Sulu Sultan Jamalul Kiram III dies
MANILA, Philippines (2nd Update) – Jamalul Kiram III, leader of the Sultanate of Sulu, died Sunday morning, October 20, of organ failure at the Philippine Heart Center in Quezon City, his spokesperson Abraham Idjirani said.
He was 75, his daughter, Princess Jacel Kiram, said in a DZBB radio interview.
Idjirani said relatives will still discuss the funeral arrangements Sunday morning but Kiram made a wish before he passed away to be buried in the traditional capital of the Sultanate of Sulu, in Maimbung, Sulu.
In February, at least 100 armed followers of Kiram trooped to Lahad Datu, Sabah to revive the Sultanate's claim to the Eastern Malaysian state. The move resulted in a standoff between Malaysian security troops and Kiram's "Royal Security Force." (READ: Sultan infuriates PH, Malaysia)
Kiram asked his siblings to continue the Sultanate's fight to reclaim Sabah, Idjirani said, adding that Kiram spoke with his brother Raja Agbimuddin Kiram, who led the Sabah standoff, over the phone a day before he died.
But this did not mean renewed violence, Kiram's wife, Fatima, told Agence France-Presse.
Fatima said the family was willing to enter into negotiations with Malaysia.
"The sultan died a poor but honourable man," she said. "His last words to all his brothers and followers were, 'It has already begun. Let us continue it for the good of our people. Do not abandon our people."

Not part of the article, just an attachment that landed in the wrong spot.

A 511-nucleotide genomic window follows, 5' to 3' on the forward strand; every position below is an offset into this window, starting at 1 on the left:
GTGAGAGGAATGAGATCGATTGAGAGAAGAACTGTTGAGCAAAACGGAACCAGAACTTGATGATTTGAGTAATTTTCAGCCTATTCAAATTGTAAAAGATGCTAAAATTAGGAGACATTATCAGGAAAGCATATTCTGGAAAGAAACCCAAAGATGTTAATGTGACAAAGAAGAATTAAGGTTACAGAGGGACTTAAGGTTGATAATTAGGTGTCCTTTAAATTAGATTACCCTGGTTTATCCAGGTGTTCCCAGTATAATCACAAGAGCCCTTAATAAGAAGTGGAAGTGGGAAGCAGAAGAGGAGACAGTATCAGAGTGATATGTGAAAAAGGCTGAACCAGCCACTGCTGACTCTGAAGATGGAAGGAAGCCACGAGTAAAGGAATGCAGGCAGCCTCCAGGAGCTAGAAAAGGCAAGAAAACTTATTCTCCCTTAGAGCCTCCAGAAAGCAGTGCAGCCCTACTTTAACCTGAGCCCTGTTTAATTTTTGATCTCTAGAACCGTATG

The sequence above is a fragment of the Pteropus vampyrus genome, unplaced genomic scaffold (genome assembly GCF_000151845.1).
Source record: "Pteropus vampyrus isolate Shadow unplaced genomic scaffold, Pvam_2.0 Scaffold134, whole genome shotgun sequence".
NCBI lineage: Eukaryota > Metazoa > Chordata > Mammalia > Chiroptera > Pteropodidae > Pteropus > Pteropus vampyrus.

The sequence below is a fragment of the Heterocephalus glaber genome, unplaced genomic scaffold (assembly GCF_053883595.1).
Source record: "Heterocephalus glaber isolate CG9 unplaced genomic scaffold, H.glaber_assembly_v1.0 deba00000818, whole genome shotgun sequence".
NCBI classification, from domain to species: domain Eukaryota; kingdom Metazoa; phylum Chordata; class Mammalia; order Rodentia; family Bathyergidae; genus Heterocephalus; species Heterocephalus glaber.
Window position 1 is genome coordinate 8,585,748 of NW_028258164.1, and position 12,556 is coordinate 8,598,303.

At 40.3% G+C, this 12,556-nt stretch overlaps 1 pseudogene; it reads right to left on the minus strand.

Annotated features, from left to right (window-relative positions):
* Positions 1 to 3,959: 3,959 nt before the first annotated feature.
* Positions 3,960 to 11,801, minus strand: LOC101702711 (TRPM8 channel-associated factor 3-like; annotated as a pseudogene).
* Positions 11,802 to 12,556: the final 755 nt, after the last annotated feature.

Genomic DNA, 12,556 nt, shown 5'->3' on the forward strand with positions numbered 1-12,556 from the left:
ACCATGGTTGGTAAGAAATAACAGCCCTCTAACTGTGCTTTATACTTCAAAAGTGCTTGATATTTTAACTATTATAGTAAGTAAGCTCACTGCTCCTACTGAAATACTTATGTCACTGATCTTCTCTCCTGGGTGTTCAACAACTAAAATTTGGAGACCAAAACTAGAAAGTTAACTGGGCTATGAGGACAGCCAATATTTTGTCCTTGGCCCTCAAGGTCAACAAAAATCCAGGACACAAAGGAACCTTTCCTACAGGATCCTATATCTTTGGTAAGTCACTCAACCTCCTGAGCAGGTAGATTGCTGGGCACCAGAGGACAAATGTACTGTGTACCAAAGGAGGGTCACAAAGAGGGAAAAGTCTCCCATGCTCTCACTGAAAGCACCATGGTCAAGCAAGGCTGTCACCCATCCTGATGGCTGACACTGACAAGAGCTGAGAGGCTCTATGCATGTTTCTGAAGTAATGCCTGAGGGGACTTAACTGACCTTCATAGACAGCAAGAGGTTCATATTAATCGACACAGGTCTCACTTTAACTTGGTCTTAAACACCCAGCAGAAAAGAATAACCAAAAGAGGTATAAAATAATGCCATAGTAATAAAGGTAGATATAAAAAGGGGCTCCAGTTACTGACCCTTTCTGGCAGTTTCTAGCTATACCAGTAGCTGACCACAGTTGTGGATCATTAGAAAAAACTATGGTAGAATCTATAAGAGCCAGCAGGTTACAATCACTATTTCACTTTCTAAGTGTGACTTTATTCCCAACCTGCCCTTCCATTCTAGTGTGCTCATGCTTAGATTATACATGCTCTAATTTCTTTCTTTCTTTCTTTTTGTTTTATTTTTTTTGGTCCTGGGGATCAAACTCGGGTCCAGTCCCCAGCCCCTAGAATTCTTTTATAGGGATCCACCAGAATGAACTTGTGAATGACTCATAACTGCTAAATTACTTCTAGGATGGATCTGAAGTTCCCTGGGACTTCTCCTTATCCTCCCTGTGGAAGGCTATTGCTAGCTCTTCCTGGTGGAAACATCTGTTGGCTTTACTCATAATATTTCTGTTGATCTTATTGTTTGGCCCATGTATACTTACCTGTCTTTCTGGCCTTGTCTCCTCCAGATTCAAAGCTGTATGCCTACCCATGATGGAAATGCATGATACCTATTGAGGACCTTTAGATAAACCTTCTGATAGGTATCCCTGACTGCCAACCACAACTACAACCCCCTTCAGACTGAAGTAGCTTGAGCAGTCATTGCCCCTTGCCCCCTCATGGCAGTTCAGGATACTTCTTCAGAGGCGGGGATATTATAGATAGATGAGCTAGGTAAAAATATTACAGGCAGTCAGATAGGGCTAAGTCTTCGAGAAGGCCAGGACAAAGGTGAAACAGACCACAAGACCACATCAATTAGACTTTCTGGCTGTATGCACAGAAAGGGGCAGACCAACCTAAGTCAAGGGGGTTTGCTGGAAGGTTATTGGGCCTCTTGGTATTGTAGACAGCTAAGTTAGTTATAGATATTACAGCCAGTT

Several followers of the Sultanate of Sulu are presently facing terrorism-related charges in Malaysia over the Sabah incident.
In 2007, Kiram ran for senator under then president Gloria Macapagal-Arroyo's Team Unity slate.
Prior to his senatorial, Kiram was a member of the Legislative and Executive Advisory Council (LEDAC) on the Sabah Claim. He was also Arroyo's Presidential Adviser on Muslim Royalties' Concern.
The Sultan of Sulu once ruled over islands in Mindanao, as well as Sabah. But the sultanate lost control of Sabah to European colonial powers in the 18th Century. (READ: Sabah as the last gold coin)
In 1963, Sabah voted to become part of the federation of Malaysia.
Kiram and his family, still receive annual compensation from Malaysia – the equivalent of about $1,700 – but he had previously said this amount was far too low.
Aside from Kiram, there are other descendants of the sultanate who also claim to be the true sultans of Sulu.
Fatima Kiram said her husband's younger brother, Bantillan, would take over as sultan, stressing he had "the legal authority." – Agence France-Presse
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